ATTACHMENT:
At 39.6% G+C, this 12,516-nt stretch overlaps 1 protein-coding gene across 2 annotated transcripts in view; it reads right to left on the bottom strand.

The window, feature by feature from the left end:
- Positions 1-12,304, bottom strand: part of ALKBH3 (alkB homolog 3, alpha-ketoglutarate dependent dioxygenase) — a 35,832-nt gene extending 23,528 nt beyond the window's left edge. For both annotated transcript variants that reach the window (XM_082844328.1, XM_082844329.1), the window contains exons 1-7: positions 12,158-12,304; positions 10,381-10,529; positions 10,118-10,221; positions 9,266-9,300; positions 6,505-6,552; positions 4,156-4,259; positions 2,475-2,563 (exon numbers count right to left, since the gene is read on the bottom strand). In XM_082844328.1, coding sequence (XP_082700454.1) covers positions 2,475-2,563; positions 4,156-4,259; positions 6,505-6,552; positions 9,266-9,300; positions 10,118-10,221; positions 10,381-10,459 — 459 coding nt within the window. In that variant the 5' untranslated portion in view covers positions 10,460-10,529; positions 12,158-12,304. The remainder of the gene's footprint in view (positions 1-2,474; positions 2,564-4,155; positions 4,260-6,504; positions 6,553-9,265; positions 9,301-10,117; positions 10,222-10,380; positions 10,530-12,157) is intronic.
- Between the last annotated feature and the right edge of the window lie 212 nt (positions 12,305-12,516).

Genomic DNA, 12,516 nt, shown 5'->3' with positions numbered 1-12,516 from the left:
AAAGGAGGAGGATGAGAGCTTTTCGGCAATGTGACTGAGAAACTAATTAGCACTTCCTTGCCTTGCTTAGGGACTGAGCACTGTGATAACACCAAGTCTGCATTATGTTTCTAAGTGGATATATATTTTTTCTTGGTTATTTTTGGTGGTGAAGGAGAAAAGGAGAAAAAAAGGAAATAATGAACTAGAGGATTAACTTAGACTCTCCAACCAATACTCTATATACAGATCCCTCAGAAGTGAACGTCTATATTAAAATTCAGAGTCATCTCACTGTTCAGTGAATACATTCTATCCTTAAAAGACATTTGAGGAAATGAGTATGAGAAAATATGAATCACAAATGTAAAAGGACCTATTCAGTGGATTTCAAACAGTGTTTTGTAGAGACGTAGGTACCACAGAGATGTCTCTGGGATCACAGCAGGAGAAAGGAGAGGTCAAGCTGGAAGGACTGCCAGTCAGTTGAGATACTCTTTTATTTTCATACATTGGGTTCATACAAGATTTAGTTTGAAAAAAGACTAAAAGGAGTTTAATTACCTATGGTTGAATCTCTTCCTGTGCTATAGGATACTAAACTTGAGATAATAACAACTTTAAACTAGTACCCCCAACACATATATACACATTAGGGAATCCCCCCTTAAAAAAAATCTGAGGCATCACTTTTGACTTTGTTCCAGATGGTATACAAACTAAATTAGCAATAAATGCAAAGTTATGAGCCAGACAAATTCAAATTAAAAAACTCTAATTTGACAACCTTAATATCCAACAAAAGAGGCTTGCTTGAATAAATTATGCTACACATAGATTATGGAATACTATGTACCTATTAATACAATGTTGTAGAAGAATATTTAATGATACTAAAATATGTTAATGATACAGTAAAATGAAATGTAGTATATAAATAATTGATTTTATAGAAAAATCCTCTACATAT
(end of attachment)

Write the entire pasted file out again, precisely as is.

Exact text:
At 39.6% G+C, this 12,516-nt stretch overlaps 1 protein-coding gene across 2 annotated transcripts in view; it reads right to left on the bottom strand.

The window, feature by feature from the left end:
- Positions 1-12,304, bottom strand: part of ALKBH3 (alkB homolog 3, alpha-ketoglutarate dependent dioxygenase) — a 35,832-nt gene extending 23,528 nt beyond the window's left edge. For both annotated transcript variants that reach the window (XM_082844328.1, XM_082844329.1), the window contains exons 1-7: positions 12,158-12,304; positions 10,381-10,529; positions 10,118-10,221; positions 9,266-9,300; positions 6,505-6,552; positions 4,156-4,259; positions 2,475-2,563 (exon numbers count right to left, since the gene is read on the bottom strand). In XM_082844328.1, coding sequence (XP_082700454.1) covers positions 2,475-2,563; positions 4,156-4,259; positions 6,505-6,552; positions 9,266-9,300; positions 10,118-10,221; positions 10,381-10,459 — 459 coding nt within the window. In that variant the 5' untranslated portion in view covers positions 10,460-10,529; positions 12,158-12,304. The remainder of the gene's footprint in view (positions 1-2,474; positions 2,564-4,155; positions 4,260-6,504; positions 6,553-9,265; positions 9,301-10,117; positions 10,222-10,380; positions 10,530-12,157) is intronic.
- Between the last annotated feature and the right edge of the window lie 212 nt (positions 12,305-12,516).

Genomic DNA, 12,516 nt, shown 5'->3' with positions numbered 1-12,516 from the left:
AAAGGAGGAGGATGAGAGCTTTTCGGCAATGTGACTGAGAAACTAATTAGCACTTCCTTGCCTTGCTTAGGGACTGAGCACTGTGATAACACCAAGTCTGCATTATGTTTCTAAGTGGATATATATTTTTTCTTGGTTATTTTTGGTGGTGAAGGAGAAAAGGAGAAAAAAAGGAAATAATGAACTAGAGGATTAACTTAGACTCTCCAACCAATACTCTATATACAGATCCCTCAGAAGTGAACGTCTATATTAAAATTCAGAGTCATCTCACTGTTCAGTGAATACATTCTATCCTTAAAAGACATTTGAGGAAATGAGTATGAGAAAATATGAATCACAAATGTAAAAGGACCTATTCAGTGGATTTCAAACAGTGTTTTGTAGAGACGTAGGTACCACAGAGATGTCTCTGGGATCACAGCAGGAGAAAGGAGAGGTCAAGCTGGAAGGACTGCCAGTCAGTTGAGATACTCTTTTATTTTCATACATTGGGTTCATACAAGATTTAGTTTGAAAAAAGACTAAAAGGAGTTTAATTACCTATGGTTGAATCTCTTCCTGTGCTATAGGATACTAAACTTGAGATAATAACAACTTTAAACTAGTACCCCCAACACATATATACACATTAGGGAATCCCCCCTTAAAAAAAATCTGAGGCATCACTTTTGACTTTGTTCCAGATGGTATACAAACTAAATTAGCAATAAATGCAAAGTTATGAGCCAGACAAATTCAAATTAAAAAACTCTAATTTGACAACCTTAATATCCAACAAAAGAGGCTTGCTTGAATAAATTATGCTACACATAGATTATGGAATACTATGTACCTATTAATACAATGTTGTAGAAGAATATTTAATGATACTAAAATATGTTAATGATACAGTAAAATGAAATGTAGTATATAAATAATTGATTTTATAGAAAAATCCTCTACATAT